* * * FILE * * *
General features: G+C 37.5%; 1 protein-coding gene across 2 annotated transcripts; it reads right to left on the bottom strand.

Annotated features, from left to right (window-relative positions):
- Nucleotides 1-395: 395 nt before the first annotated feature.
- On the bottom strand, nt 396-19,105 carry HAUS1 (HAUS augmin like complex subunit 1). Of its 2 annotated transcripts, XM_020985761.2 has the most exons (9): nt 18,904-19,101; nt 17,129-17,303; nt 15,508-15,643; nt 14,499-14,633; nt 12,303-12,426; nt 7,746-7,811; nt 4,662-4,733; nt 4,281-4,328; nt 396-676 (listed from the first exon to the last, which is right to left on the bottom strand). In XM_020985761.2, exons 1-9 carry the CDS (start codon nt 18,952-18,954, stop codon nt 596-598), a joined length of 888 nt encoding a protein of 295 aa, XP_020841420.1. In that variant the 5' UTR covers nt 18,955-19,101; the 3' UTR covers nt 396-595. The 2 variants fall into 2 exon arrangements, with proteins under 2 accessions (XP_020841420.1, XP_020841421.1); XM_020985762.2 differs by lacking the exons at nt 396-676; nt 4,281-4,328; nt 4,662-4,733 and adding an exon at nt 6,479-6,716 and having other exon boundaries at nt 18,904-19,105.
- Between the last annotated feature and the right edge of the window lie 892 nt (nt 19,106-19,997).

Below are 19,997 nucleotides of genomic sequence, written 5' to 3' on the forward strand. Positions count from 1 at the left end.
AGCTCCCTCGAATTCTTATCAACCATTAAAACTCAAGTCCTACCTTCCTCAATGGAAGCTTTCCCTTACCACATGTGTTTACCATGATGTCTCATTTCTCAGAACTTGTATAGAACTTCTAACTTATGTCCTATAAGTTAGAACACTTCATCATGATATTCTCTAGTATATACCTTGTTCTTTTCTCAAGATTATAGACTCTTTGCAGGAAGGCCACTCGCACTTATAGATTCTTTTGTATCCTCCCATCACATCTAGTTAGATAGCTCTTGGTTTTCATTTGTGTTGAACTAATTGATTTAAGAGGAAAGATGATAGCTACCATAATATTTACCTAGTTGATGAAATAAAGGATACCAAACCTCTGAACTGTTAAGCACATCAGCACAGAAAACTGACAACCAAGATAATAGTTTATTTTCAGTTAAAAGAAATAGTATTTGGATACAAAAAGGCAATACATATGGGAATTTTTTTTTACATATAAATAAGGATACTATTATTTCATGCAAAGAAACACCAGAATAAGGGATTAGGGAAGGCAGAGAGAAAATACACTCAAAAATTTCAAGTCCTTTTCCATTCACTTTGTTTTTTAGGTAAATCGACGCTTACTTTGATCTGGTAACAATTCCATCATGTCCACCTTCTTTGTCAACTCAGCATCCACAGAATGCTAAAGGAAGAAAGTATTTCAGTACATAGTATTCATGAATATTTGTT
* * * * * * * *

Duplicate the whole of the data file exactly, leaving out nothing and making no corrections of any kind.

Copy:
General features: G+C 37.5%; 1 protein-coding gene across 2 annotated transcripts; it reads right to left on the bottom strand.

Annotated features, from left to right (window-relative positions):
- Nucleotides 1-395: 395 nt before the first annotated feature.
- On the bottom strand, nt 396-19,105 carry HAUS1 (HAUS augmin like complex subunit 1). Of its 2 annotated transcripts, XM_020985761.2 has the most exons (9): nt 18,904-19,101; nt 17,129-17,303; nt 15,508-15,643; nt 14,499-14,633; nt 12,303-12,426; nt 7,746-7,811; nt 4,662-4,733; nt 4,281-4,328; nt 396-676 (listed from the first exon to the last, which is right to left on the bottom strand). In XM_020985761.2, exons 1-9 carry the CDS (start codon nt 18,952-18,954, stop codon nt 596-598), a joined length of 888 nt encoding a protein of 295 aa, XP_020841420.1. In that variant the 5' UTR covers nt 18,955-19,101; the 3' UTR covers nt 396-595. The 2 variants fall into 2 exon arrangements, with proteins under 2 accessions (XP_020841420.1, XP_020841421.1); XM_020985762.2 differs by lacking the exons at nt 396-676; nt 4,281-4,328; nt 4,662-4,733 and adding an exon at nt 6,479-6,716 and having other exon boundaries at nt 18,904-19,105.
- Between the last annotated feature and the right edge of the window lie 892 nt (nt 19,106-19,997).

Below are 19,997 nucleotides of genomic sequence, written 5' to 3' on the forward strand. Positions count from 1 at the left end.
AGCTCCCTCGAATTCTTATCAACCATTAAAACTCAAGTCCTACCTTCCTCAATGGAAGCTTTCCCTTACCACATGTGTTTACCATGATGTCTCATTTCTCAGAACTTGTATAGAACTTCTAACTTATGTCCTATAAGTTAGAACACTTCATCATGATATTCTCTAGTATATACCTTGTTCTTTTCTCAAGATTATAGACTCTTTGCAGGAAGGCCACTCGCACTTATAGATTCTTTTGTATCCTCCCATCACATCTAGTTAGATAGCTCTTGGTTTTCATTTGTGTTGAACTAATTGATTTAAGAGGAAAGATGATAGCTACCATAATATTTACCTAGTTGATGAAATAAAGGATACCAAACCTCTGAACTGTTAAGCACATCAGCACAGAAAACTGACAACCAAGATAATAGTTTATTTTCAGTTAAAAGAAATAGTATTTGGATACAAAAAGGCAATACATATGGGAATTTTTTTTTACATATAAATAAGGATACTATTATTTCATGCAAAGAAACACCAGAATAAGGGATTAGGGAAGGCAGAGAGAAAATACACTCAAAAATTTCAAGTCCTTTTCCATTCACTTTGTTTTTTAGGTAAATCGACGCTTACTTTGATCTGGTAACAATTCCATCATGTCCACCTTCTTTGTCAACTCAGCATCCACAGAATGCTAAAGGAAGAAAGTATTTCAGTACATAGTATTCATGAATATTTGTT